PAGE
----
I know social media isn’t for everyone, and I wouldn’t go so far as to say that it’s a vital skill for ministry (though it’s certainly a helpful one to have). However, I have been disheartened by the animosity towards it I have often found in the SEC. I hope that that attitude is changing. I think it is. Though as always, these things take time.
      Thanks again for your comment and for stopping by!

  2. Kate, this is a fun window into your dissertation. I can tell it will not only be well written, and interesting, but supremely important for your community (and every community) to take seriously. I agree that it is time for people to do away with sweeping over-sighted binary distinctions of online/offline thought and behavior. Indeed, more dialogue and engagement happens, even for those within the church, on the walk to and from a service, sadly than what typically happens within.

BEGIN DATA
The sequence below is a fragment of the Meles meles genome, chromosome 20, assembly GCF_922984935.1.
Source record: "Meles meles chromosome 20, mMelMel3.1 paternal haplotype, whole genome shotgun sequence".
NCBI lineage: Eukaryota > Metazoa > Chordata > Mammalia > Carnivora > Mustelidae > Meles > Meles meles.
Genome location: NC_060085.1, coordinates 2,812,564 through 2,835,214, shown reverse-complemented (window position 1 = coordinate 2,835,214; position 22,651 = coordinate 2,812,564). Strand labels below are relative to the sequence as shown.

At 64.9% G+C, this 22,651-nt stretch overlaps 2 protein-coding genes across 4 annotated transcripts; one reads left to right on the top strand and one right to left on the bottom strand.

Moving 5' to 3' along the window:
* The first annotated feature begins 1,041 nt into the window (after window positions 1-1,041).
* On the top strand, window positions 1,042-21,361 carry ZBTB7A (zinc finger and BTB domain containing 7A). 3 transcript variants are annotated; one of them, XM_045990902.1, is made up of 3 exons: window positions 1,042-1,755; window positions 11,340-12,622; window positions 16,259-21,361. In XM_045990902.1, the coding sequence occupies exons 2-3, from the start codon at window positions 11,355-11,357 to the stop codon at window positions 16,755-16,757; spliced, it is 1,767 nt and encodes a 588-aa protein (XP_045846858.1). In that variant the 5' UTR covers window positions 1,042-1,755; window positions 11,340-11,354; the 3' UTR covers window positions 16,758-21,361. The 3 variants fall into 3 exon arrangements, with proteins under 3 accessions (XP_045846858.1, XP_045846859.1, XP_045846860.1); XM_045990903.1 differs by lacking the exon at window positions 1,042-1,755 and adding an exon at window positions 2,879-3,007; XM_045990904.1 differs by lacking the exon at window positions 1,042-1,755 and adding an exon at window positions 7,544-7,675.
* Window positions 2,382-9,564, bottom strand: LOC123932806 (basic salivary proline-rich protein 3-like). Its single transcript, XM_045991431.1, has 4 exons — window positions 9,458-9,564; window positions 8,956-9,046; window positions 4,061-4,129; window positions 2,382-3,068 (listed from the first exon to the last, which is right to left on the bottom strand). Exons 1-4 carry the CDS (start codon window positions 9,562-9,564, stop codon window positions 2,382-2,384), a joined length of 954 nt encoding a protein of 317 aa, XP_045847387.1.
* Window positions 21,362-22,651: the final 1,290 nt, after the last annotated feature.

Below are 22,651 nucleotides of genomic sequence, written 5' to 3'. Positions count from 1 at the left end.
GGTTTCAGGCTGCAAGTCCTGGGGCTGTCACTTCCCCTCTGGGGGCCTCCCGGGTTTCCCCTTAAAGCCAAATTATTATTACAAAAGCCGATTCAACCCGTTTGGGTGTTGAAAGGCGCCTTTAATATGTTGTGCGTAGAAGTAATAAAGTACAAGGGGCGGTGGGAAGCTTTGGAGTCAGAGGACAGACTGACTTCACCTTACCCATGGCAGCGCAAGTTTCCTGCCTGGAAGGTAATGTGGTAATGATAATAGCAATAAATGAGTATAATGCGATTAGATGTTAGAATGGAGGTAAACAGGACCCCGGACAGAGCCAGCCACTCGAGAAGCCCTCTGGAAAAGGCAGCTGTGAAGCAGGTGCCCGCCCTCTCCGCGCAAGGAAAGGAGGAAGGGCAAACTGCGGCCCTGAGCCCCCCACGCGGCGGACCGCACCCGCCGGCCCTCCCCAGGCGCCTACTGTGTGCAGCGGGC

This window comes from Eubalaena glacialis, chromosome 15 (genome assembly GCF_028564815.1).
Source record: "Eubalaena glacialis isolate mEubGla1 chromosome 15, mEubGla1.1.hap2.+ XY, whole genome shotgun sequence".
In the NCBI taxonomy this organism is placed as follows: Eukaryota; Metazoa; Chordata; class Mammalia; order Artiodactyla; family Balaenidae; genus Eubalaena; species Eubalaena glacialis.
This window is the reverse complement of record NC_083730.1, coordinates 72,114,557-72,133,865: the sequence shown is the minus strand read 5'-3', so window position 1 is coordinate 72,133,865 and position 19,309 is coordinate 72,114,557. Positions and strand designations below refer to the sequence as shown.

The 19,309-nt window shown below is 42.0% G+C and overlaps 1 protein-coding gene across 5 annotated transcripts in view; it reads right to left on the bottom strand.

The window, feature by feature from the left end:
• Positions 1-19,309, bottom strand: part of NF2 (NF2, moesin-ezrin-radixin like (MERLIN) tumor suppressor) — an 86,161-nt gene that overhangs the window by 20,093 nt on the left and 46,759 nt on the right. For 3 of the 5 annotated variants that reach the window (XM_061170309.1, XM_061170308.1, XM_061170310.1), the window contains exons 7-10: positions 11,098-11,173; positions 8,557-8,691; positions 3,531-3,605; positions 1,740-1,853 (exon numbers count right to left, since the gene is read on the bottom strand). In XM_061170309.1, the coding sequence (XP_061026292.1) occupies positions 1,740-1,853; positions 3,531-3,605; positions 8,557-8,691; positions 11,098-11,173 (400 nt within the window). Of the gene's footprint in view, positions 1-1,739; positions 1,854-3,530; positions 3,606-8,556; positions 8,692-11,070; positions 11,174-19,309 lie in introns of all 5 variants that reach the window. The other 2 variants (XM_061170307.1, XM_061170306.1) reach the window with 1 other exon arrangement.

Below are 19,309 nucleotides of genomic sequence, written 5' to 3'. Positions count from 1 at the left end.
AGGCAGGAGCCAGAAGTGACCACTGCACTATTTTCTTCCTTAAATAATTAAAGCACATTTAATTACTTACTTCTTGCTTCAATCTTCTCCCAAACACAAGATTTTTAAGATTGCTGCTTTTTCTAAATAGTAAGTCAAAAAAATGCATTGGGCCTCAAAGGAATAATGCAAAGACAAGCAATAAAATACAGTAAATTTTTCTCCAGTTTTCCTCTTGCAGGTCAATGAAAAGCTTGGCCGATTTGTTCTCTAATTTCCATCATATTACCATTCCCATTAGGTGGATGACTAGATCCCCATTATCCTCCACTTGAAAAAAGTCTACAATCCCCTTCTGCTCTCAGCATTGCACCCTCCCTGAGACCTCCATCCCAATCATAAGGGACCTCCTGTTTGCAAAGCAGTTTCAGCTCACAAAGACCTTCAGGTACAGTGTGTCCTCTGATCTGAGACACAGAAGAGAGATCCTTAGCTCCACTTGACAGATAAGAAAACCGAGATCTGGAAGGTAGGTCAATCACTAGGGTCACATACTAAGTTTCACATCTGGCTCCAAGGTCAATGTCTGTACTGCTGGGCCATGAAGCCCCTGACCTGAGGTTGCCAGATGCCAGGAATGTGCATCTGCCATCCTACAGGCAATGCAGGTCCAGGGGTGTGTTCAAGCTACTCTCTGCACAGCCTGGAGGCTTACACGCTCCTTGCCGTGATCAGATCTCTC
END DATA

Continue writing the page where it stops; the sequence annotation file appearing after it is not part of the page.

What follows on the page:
1. Thanks Sean – good to hear from you on here! It’s interesting, isn’t it, that the ‘holy moments’, the meaningful conversations, are so often found outside the service? But it’s that simple act of gathering together which allows that to happen, and perhaps the structure of the service opens up the time beyond it to encourage a different level of openness in communication. Social media, used well, can be a part of that wider conversation, which is a point that so many in the church are missing.